Abortion rights have for decades remained a flashpoint in the United States’ ever-widening socio-political divisions—divisions likely to increase as the Supreme Court’s conservative majority seems intent on permitting states to substantively ignore the precedent set by Roe vs. Wade guaranteeing women the right to terminate an unwanted pregnancy.
But the issue of reproductive freedom is rearing its head again in China too, even as its government progressively reverses the One-Child policy which resulted in many women being forced to abort their pregnancies.
A sentence in a policy document issued by the State Council detailing a ten-year plan intended to improve women’s rights has aroused controversy inside China and beyond due to a suggestion the government should “reduce non-medical abortions.”
Obviously, that wording could refer to both coercive and non-coercive policies, and in fact, a prior 2011 plan also mentioned a goal to “reduce the rate of abortion,” which averaged nearly ten million per year from 2014-2018.
However, commentators in China and beyond have expressed concern that the statement is a herald of a new government campaign pressuring women to have more children whether they want them or not.
From Mao to Deng: Baby Boom Gives Way to One-Child Policy
Mao Zedong, famously a proponent of the rural lifestyle in rhetoric if less so in his personal life, promoted large families and population growth as means of enhancing China’s economic and military power.
As part of the pro-natalist agenda, birth control was condemned and abortion was made illegal in the 1950s except in circumstances related to the health of the mother. As in the United States, the ban led to deaths from women seeking illegal abortions, and exceptions to the laws were gradually enlarged over the next twenty years.
By the early 1970s, Chinese demographers realized the doubling of the population from 500 million to a number approaching one billion posed a huge problem for China’s economy. Thus, following a period urging two-child families, Mao’s successor Deng Xiaoping debuted the more rigid One Child Policy in the early 1980s.
This was implemented through a variety of mechanisms. Transgressors for example were punished with annual financial penalties, social shaming, and possible denial of jobs and education, and their proscribed children were sometimes denied social services.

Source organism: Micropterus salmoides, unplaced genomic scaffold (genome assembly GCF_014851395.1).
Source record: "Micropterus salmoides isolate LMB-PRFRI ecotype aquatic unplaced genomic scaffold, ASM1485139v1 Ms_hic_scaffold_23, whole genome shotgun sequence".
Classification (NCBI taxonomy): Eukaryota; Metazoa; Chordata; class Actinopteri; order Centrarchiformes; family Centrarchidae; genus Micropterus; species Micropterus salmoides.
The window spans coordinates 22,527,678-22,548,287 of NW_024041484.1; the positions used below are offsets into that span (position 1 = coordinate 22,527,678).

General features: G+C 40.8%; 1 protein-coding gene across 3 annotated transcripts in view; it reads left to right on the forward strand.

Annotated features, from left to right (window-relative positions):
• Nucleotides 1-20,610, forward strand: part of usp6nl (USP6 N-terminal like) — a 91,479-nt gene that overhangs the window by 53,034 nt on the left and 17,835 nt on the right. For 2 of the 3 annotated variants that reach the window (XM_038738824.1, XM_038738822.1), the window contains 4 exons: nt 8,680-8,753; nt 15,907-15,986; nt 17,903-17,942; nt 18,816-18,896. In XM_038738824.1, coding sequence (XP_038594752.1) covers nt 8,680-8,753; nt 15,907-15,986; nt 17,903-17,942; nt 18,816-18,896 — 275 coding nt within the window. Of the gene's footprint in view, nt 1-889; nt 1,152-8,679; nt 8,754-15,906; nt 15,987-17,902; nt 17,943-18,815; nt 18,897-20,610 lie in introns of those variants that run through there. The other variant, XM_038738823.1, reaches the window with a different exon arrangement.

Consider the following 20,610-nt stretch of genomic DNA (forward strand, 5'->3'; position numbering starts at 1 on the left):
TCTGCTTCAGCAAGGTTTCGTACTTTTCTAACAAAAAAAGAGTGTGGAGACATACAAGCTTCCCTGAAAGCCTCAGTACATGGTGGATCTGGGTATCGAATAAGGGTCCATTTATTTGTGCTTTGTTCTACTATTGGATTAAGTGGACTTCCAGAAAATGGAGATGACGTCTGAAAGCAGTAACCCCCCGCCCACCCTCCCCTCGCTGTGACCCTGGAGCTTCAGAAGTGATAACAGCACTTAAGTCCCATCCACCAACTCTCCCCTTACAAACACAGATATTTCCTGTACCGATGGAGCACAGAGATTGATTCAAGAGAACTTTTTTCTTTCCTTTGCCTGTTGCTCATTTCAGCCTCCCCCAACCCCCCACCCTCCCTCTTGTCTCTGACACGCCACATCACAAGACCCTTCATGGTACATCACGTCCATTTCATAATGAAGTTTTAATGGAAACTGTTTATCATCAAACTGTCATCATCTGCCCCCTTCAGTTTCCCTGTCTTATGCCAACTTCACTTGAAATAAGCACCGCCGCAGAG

But much of the policy was preventative, with women coerced or forced by officials and doctors to abort second pregnancies. In the early years, many women were also forcibly sterilized without their consent or received mandatory intrauterine devices (IUDs) after giving birth.
The conversion to the so-called 4-2-1 family structure (four grandparents, two parents, and one child) was enormously difficult for Chinese families, which tend to remain more tightly integrated across generations than Western nuclear families. Sons are expected to hold greater responsibility in caring for elderly parents, and thus single-child families with a daughter were considered to lack a benefactor to care for parents later in life and carry on the family name.
This in turn caused many prospective mothers to abort female pregnancies identified by ultrasound. The Chinese Communist Party (CCP) eventually banned such sex-selective abortions, but they leave a legacy of skewed male/female birth ratio to his day. Many families also resorted to deceptive measures, attributing parentage and places of birth in official paperwork to reallocate prohibited children to childless relatives.
Nonetheless, the One-Child Policy was unevenly implemented. Residents of especially impoverished provinces and ethnic minorities were granted larger quotas of children as part of Beijing’s policy of granting such regions perks to minimize resistance to CCP rule, and numerous other exemptions were created too. One common rule was that if both parents in marriage were only children in their families, they in turn were allowed to have a second child.
Ultimately, China’s population growth did decrease, and the CCP began relaxing the policy. Finally, in 2015, the One-Child Policy was replaced by the Two-Child policy—and then in 2021 the Three Child Policy.